The sixth season of the HBO program Game of Thrones begins April 24.

And if you're a fan of the books on which the program is based, you're not quite sure what to expect. Author George R. R. Martin has not yet announced a release date for the sixth book in the series. Which means the television show is about to move ahead of the books, in terms of where the plot is heading.  

The result? Fans of the book are preparing for spoiler alerts of epic proportions. In a finely timed bit of marketing, IBM researcher Vinith Misra used a Watson program called Personality Insights to analyze how Game of Thrones characters have evolved in the first five books--and anticipate what readers might expect in the sixth book. Here's what the data revealed: 

  • As Daenerys Targaryen embraces her inner Khaleesi and queenship, she is slowly losing her openness and liberalism, and is becoming simultaneously more worried, angry, assertive, and dutiful.
  • Sansa Stark's original extraversion and cheerfulness has been replaced by self consciousness, an imaginative internal life, and dutifulness.
  • Her sister, Arya Stark, has become hardened throughout the books. She is now less vulnerable and less prone to worry. 
  • Tyrion Lannister's initially more trusting and disciplined persona has given way to a vulnerable and emotional alcoholic.
  • Jon Snow has changed from being the angry, vulnerable, adventure-seeking youth to a disciplined, intelligent, and cautious leader.

If you've watched the series or read the books, your first reaction to all of the above might be: Duh. I didn't need Watson's Personality Insights to tell me any of that. What's the big deal?

The big deal is that "Watson is not reading the actions of these characters the way a human would," says Misra. Watson came to these accurate readings of the characters strictly through an analysis of word choices used by the characters in the first five books.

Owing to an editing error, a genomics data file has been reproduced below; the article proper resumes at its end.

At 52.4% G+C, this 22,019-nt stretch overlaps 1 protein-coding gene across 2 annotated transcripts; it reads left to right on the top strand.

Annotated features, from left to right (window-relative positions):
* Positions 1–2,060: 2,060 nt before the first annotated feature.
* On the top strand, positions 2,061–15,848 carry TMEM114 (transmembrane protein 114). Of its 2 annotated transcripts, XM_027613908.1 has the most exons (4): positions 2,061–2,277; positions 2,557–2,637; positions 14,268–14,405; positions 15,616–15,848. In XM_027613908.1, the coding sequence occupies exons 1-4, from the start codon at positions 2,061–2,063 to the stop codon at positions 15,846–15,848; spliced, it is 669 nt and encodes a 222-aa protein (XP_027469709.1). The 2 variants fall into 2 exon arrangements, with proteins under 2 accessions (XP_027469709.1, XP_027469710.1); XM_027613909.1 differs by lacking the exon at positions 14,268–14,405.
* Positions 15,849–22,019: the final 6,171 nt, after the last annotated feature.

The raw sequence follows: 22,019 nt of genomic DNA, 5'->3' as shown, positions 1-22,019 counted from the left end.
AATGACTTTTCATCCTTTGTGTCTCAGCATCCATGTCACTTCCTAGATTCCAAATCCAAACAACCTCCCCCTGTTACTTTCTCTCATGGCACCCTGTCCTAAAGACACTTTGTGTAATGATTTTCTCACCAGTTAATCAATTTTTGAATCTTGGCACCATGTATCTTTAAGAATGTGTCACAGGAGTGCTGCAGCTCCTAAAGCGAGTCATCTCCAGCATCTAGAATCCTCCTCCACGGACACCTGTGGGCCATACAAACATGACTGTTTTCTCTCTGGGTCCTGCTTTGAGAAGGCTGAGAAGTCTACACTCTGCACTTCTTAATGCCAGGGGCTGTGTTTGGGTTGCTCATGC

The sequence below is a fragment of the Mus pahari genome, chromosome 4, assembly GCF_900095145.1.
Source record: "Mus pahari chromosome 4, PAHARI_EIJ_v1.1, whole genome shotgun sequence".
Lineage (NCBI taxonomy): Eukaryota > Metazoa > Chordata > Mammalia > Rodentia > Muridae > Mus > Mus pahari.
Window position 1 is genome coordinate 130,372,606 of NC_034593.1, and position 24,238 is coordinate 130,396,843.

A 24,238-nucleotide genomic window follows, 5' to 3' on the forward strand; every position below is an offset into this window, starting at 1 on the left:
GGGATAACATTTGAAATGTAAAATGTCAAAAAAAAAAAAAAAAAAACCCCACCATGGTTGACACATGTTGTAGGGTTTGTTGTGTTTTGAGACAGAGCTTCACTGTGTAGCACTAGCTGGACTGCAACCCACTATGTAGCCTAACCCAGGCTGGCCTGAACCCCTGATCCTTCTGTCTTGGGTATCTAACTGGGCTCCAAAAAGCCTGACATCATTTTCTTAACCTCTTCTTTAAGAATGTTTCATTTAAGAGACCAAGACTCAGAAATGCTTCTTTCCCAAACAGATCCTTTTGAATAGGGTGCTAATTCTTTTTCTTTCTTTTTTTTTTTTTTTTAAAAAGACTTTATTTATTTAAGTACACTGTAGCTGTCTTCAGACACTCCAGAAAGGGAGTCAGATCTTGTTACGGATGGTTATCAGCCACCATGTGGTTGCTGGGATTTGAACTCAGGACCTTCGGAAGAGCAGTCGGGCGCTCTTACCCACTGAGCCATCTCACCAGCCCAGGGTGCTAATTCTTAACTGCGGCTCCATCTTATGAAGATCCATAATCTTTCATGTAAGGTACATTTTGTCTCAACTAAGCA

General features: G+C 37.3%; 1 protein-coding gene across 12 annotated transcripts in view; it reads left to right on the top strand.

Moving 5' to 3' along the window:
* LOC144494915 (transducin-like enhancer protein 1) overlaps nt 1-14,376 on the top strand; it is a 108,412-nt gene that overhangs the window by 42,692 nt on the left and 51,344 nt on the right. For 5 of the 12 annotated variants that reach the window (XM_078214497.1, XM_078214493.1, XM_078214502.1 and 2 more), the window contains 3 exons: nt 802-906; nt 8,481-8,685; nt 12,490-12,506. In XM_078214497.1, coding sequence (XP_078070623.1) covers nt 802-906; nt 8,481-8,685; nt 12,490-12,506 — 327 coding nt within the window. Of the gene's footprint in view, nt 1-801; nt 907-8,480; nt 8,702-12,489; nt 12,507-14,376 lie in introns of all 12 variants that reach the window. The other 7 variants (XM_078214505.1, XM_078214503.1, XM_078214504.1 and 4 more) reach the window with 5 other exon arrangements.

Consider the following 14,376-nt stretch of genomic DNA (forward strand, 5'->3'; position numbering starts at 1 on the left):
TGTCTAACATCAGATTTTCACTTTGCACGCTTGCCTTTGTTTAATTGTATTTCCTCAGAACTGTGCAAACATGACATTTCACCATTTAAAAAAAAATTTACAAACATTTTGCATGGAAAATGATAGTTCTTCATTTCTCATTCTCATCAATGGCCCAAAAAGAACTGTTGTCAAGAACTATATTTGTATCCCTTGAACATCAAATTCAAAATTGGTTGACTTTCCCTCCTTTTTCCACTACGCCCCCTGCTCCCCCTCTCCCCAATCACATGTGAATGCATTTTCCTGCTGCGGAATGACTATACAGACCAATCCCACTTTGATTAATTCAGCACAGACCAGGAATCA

For example, when Watson is determining a character's altruism score, it's picking out first-person plurals ("we," "us," "our," "ours") and words like courage, bravery, daring, certain, definite, confident, easy, and faith. Swear words impact negatively on a character's altruism score. The most altruistic character, according to Watson, is Bran. The least altruistic is Tyrion. 

Likewise, when determining a character's assertiveness score, Watson looks for words such as fight, forgive, gave, meet, negotiate, explain and persuade. The most assertive characters, by Watson's analysis, are Arya and Brienne. The least assertive are Barristan and Davos. When Watson is determining a character's emotionality score--a trait combining self-awareness, empathy, and passion--it looks for words like hugging, holding, ache, alcohol, affection, admire, adore, and grin. The characters rating highest in emotionality are Cersei and Daenerys. The characters rating lowest--you could call them the most stoical--are Davos and Ned.

Now imagine you had this capability--to assess personalities through frequency of word choices--in a large organization. If you had to sort through thousands of candidates for a particular job, you could use a tool like Personality Insights to give you hard data on which candidates had the most (or least) altruism and emotionality in their resumes and cover letters.

Likewise, if you were forming an innovation team, and you wanted the participants to have high assertiveness scores, you could use Personality Insights to analyze internal documents (emails, Slack messages) for the data. As in all cases with analytics, be it baseball or business, you wouldn't want to rely on the data alone. But the insights from the data, says Misra, would provide a "sanity-check component." And surely prevent you from trusting a Lannister with any matters of emotional sensitivity.